For SPS Dean of Student Support Kate Daniels, positive connections are more than academic.
BY IAN ALDRICH
What does it mean to be kind? What are the powers of compassion? How can thinking more deeply about both things help the world become a better place? These are just a few of the questions Kate Daniels, dean of student support at St. Paul’s School, is exploring in a new “kindness curriculum” she launched this year. The program, a mix of short lessons and group discussions delivered at the School’s weekly Thursday afternoon dorm meetings, delves into the importance of positively connecting with others and the reverberations those singular acts, no matter how small, can have on a relationship and a community.
For Daniels, this is no academic exercise. Research has shown there’s real power in kindness, she says, and not just for those on the receiving end of it. “When we are kind — when we do something kind for someone else — it makes us feel good, happier, more optimistic,” says Daniels, who is the head of Manville House. “When people experience positive feelings like this, they are more apt to continue to be kind. And, when others are the recipients of kindness, they are more inclined to be kind to others.” Daniels draws the distinction between being kind, which is centered on others, and being nice — which is more about a person’s view of themselves and is somewhat transactional in nature. She also notes that some studies indicate that kindness also offers some protection against sadness and depression. “People who do regular volunteer work, for example, show that they have lower rates of depression than people who don’t volunteer, which is really interesting,” she says.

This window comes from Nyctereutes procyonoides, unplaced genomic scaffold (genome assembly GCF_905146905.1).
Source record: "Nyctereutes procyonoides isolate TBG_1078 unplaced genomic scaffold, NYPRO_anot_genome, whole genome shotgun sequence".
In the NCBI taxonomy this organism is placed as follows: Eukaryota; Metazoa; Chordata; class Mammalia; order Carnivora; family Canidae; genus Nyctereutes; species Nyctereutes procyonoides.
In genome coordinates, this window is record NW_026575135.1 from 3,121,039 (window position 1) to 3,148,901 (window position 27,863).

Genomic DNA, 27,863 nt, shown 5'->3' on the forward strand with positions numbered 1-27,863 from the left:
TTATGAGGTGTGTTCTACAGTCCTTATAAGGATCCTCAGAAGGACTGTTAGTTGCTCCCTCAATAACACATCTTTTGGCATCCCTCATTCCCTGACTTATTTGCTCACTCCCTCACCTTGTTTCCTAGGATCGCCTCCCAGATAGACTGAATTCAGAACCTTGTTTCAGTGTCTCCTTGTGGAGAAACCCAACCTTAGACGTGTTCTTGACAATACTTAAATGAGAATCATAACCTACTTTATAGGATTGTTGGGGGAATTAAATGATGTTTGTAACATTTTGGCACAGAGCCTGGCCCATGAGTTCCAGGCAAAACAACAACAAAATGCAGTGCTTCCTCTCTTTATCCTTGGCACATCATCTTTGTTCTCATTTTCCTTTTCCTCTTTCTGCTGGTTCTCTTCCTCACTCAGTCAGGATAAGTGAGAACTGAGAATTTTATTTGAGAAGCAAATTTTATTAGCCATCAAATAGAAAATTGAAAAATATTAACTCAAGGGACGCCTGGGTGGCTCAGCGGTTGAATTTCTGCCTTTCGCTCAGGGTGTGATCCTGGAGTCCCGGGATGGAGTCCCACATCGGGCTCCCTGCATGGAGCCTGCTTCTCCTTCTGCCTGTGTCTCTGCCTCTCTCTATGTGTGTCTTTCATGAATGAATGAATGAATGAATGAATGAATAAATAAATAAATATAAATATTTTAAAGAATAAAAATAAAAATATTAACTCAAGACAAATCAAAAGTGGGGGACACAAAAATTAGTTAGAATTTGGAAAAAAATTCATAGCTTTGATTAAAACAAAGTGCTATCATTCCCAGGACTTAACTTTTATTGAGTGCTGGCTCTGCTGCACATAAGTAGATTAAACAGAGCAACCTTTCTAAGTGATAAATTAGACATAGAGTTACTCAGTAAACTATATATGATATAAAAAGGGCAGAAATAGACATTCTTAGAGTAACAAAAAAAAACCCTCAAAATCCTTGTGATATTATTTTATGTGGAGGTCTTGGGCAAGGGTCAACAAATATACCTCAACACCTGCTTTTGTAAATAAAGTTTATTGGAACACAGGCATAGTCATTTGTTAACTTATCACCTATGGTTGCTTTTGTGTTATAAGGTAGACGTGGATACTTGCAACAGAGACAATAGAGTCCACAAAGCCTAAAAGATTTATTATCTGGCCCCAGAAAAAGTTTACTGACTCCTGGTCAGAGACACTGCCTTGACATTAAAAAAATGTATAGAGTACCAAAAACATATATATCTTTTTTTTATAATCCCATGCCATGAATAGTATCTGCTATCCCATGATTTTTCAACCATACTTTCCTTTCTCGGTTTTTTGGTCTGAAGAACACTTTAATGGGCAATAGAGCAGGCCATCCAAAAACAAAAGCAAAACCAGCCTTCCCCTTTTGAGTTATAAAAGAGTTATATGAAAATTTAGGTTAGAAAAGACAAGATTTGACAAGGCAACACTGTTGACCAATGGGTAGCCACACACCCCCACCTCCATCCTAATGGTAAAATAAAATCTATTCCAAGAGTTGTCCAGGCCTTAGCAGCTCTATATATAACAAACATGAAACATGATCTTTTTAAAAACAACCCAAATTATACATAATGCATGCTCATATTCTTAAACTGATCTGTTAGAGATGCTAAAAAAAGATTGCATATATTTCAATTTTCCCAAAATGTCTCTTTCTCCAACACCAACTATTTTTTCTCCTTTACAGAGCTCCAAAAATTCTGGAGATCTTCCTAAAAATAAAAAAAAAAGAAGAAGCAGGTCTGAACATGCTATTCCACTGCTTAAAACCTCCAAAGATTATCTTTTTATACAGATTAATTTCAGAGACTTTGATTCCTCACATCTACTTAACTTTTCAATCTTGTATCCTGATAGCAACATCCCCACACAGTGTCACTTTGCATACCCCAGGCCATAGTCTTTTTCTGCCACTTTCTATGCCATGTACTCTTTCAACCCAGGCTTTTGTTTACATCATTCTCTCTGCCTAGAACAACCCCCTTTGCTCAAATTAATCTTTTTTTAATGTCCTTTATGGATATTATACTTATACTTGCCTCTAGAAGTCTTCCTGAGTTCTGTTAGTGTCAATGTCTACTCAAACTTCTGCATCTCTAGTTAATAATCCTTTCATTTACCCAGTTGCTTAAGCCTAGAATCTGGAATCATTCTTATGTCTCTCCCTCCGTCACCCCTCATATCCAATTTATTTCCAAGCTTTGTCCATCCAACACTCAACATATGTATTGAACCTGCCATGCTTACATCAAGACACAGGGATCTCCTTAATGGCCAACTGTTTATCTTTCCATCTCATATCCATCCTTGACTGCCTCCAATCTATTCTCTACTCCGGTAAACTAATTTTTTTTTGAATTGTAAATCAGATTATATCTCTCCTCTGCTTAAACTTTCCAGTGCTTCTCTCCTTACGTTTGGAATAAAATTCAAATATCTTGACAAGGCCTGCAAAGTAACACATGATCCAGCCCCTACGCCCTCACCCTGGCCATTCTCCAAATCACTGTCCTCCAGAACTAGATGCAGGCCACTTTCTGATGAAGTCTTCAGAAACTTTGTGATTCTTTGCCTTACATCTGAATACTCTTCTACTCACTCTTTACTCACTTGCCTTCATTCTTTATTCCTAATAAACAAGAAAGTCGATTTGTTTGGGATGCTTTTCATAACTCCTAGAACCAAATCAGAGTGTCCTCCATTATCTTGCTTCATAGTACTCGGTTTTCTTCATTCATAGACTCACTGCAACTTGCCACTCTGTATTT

If everything we’re doing is rooted in kindness, if it becomes a litmus test that we use for any of our actions, then maybe, and I know this sounds Pollyanna-ish, it can negate a lot of the unattractive behavior we’re seeing so much of these days.”